By Chuck Woodbury
It’s Friday. Gail and I drove yesterday (my usual writing day) from Wichita Falls, Texas, to Ponca City, Oklahoma, for a quick stay before heading on to Missouri. We are on our way to the RVillage Rally in Elkhart, Indiana, in mid-May, where several RV Travel staff members and I will speak to the estimated 1,000 RVers on hand. I believe there are still some hookup sites available if you’d like to attend.
The big news this past week is that once again monthly RV shipments to dealers have hit a new high. A total of 51,607 RVs were delivered last month to dealers around the country, up about 10,000 units from last March. It was the first month ever that shipments exceeded 50,000. I’ll take a wild guess at how many new RV park spaces were added that same month: 100? 200? Or maybe zero?
The last RV park where I stayed, which was in Wichita Falls, had 84 spaces. Twenty-nine were occupied by long-term pipeline workers. The smaller park I am in today in Ponca City — a clean, pleasant place — is about 90 percent occupied by oil workers. Every third or fourth site has a child’s bike or two outside. We had planned to head down to the Branson area next week but every park there that looked decent is booked. Such is the life of an RV drifter these days.
I didn’t want to get on my soapbox again this week, but I have matters on my mind I can’t ignore. First, I will tell you that I did not hear back this week from Recreational Vehicle Industry Association President Frank Hugelmeyer, who I wrote to Monday in response his statement to a industry magazine that “Camping obviously is what everyone in an RV is doing. . .”
In my email to Frank I said, in part: You think someone in a 40-foot diesel pusher; or a two bedroom, two bath fifth wheel with a wine cooler, residential fridge, built-in vacuum, dishwasher, heated floors, washer-dryer, cell phone booster, four TVs with a satellite receiver on the roof, stereo system. . . etc. — you really believe they are “obviously camping.”
I did hear back from RVIA PR person Kevin Broom, who said he would talk to Frank to see if he’d like to respond. Well, it’s Friday and no response. So does Frank think those of us with our nice, comfy rigs who travel a lot or full time are out having an ongoing “meaningful relationship with nature?”
THE TRUCKING INDUSTRY is having its issues but is responding far different than our own RV industry. I was given a report recently about how dozens, maybe 100 or more trucking companies, associations, individuals, and related businesses were joining together to learn how to create more places for long-haul truckers to stay the night. It’s a big problem. Isn’t it interesting how members of the trucking industry realize there’s a serious problem and are coming together to find solutions? In the RV industry, nobody (except us) talks about anything but how many RVs they can sell and how much money they can make.
Honestly, I’m tired of using this space to complain, but a guy’s gotta do what a guy’s gotta do. Nobody else is addressing the question of “Where will you, me and all the new RVers stay in the years ahead?”
Look at this graph from KOA. It shows very clearly how the popularity of RVing has grown in the last three years. Where will this lead? I don’t know, but my gut feeling is it’s not a good place.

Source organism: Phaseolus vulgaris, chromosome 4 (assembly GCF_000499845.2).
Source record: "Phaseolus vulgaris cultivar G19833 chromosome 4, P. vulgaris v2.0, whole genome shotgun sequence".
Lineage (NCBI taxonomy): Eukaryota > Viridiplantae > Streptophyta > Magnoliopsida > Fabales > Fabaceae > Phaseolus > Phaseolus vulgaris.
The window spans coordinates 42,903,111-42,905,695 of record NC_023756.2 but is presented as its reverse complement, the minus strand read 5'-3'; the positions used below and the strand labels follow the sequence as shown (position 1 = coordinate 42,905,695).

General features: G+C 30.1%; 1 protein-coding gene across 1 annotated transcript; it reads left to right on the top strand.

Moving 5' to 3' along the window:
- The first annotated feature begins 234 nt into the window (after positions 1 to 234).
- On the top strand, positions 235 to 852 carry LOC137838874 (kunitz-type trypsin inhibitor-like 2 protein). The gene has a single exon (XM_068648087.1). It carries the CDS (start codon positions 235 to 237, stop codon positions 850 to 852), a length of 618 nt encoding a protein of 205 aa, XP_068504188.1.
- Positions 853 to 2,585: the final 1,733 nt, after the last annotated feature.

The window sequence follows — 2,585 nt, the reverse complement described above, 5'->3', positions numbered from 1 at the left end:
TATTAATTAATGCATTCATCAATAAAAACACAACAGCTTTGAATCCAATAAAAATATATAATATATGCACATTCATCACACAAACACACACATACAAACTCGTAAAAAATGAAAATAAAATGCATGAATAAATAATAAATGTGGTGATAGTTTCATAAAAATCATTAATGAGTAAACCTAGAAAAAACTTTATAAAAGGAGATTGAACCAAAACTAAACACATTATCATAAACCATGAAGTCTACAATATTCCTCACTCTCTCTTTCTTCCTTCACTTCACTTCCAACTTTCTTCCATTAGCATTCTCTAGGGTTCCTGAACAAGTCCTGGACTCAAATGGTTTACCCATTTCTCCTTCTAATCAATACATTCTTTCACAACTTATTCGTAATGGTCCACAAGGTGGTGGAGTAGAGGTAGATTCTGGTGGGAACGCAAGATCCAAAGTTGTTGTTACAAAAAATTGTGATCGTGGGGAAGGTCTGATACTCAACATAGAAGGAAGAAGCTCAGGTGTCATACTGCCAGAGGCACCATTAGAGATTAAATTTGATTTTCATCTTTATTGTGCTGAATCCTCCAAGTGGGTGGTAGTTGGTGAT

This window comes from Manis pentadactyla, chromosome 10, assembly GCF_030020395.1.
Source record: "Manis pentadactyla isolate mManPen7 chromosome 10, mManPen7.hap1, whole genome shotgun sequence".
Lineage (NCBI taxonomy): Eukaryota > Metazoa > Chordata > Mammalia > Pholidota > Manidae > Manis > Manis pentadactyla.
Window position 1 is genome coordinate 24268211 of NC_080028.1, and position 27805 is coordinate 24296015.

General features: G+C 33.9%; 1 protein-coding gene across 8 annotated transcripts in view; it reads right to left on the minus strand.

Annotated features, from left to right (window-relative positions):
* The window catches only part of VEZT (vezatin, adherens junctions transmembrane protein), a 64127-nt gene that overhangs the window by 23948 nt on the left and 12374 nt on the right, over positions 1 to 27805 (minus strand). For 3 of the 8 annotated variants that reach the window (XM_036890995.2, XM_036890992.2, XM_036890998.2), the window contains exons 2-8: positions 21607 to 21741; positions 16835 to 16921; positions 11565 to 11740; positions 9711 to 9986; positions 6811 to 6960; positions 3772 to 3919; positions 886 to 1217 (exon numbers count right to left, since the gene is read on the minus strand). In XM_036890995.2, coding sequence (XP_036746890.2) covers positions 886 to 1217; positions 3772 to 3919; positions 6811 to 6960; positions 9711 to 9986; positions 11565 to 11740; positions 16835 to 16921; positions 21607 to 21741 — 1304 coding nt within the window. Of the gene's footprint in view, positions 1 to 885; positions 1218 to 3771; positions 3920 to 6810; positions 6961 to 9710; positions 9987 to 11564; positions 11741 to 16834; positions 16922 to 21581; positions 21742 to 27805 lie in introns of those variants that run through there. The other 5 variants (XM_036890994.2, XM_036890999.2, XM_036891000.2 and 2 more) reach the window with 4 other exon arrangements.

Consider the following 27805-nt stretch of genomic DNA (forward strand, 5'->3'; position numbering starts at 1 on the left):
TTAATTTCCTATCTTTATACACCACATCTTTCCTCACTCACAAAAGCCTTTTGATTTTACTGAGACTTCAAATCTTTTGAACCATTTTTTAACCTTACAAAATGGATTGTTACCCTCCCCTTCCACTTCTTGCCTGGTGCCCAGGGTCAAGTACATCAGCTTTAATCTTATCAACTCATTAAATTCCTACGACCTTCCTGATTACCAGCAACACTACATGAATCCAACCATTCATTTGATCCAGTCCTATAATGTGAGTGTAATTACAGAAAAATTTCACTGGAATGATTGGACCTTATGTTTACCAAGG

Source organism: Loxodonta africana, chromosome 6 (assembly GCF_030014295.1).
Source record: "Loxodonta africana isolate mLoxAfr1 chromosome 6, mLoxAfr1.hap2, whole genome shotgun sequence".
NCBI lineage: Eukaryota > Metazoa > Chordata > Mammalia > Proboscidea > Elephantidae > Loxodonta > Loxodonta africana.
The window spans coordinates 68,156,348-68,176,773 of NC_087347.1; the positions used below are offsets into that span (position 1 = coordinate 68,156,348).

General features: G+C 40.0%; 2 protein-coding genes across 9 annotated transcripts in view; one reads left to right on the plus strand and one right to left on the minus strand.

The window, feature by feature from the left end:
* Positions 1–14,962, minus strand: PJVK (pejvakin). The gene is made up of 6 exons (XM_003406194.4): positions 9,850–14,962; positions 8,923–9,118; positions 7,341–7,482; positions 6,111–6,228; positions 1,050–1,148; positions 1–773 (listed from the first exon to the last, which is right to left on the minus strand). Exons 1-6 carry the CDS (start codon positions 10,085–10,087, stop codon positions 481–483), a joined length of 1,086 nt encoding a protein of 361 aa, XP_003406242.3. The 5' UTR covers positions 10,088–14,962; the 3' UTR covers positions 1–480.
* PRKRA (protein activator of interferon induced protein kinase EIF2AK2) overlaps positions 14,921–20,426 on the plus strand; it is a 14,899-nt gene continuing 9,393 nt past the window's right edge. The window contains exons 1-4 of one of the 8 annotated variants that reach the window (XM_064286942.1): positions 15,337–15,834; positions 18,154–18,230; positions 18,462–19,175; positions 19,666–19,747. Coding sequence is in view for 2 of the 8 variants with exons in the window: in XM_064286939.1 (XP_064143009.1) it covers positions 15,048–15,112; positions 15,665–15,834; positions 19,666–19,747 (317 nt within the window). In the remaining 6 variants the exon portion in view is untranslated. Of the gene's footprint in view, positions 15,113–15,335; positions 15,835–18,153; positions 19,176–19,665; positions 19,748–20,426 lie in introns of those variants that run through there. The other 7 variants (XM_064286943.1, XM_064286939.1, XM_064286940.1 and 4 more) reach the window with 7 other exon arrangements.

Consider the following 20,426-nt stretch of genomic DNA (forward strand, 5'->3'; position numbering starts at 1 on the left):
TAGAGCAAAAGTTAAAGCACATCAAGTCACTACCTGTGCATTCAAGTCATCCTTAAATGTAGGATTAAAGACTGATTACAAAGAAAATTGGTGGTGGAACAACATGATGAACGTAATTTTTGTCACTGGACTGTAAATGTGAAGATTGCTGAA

We are adding new writers to our staff, covering a wide range of topics related to RVers, but what we really need is a good investigative-type reporter who can dig into a subject to help us influence the creation of more quality places to stay, establish decent RV lemon laws, and pressure RV manufacturers to quit turning out so many crappy vehicles. Read the horror stories some of our readers have told us about their experiences.
We also need to bring awareness that some dealers, Camping World in particular, are promoting very unwise buying practices — promoting no money down loans or those with payments stretched out 20 years — two decades! Slick salesmen are suckering dreamy-eyed but financially unsavvy consumers, of which there are plenty, into such deals. Some will be forced into bankruptcy down the road if they lose a job or their stock portfolios dive, as happens.
If you are retired or semi-retired and have a background in investigative journalism, and would like to stay involved in effecting change that matters, please contact our associate editor Deanna Tolliver at deanna (at) rvtravel.com and introduce yourself. We don’t have a lot to pay, but we will do our best.
And it’s only because of the 2,400 of you who have “voluntarily subscribed” to this newsletter that we can retain such a person in the first place. If you have not pitched in learn more or donate here. If you are reading this newsletter and the more than 3,500 articles on this website for free that’s perfectly fine. But if you believe there are problems brewing in RV paradise, please chip in what you can afford to help us to challenge an industry with 1,000 times more money, far more influence and lobbyists whose job is to protect RV manufacturers, not you and me.
The fact is, in my experience, I’d say that most industry players have little respect for RVtravel.com or any other RV consumer website, even though in our case we have a substantial audience (see chart).
I will conclude on a positive note and say that despite all I have written here, please understand that I still love RVing, and that is why I am so passionate about helping it stay so wonderful. I simply see problems ahead that need to be dealt with starting NOW, and I am lucky to have a platform where I can share my thoughts.
And now I am stepping off my soapbox to refill my coffee cup.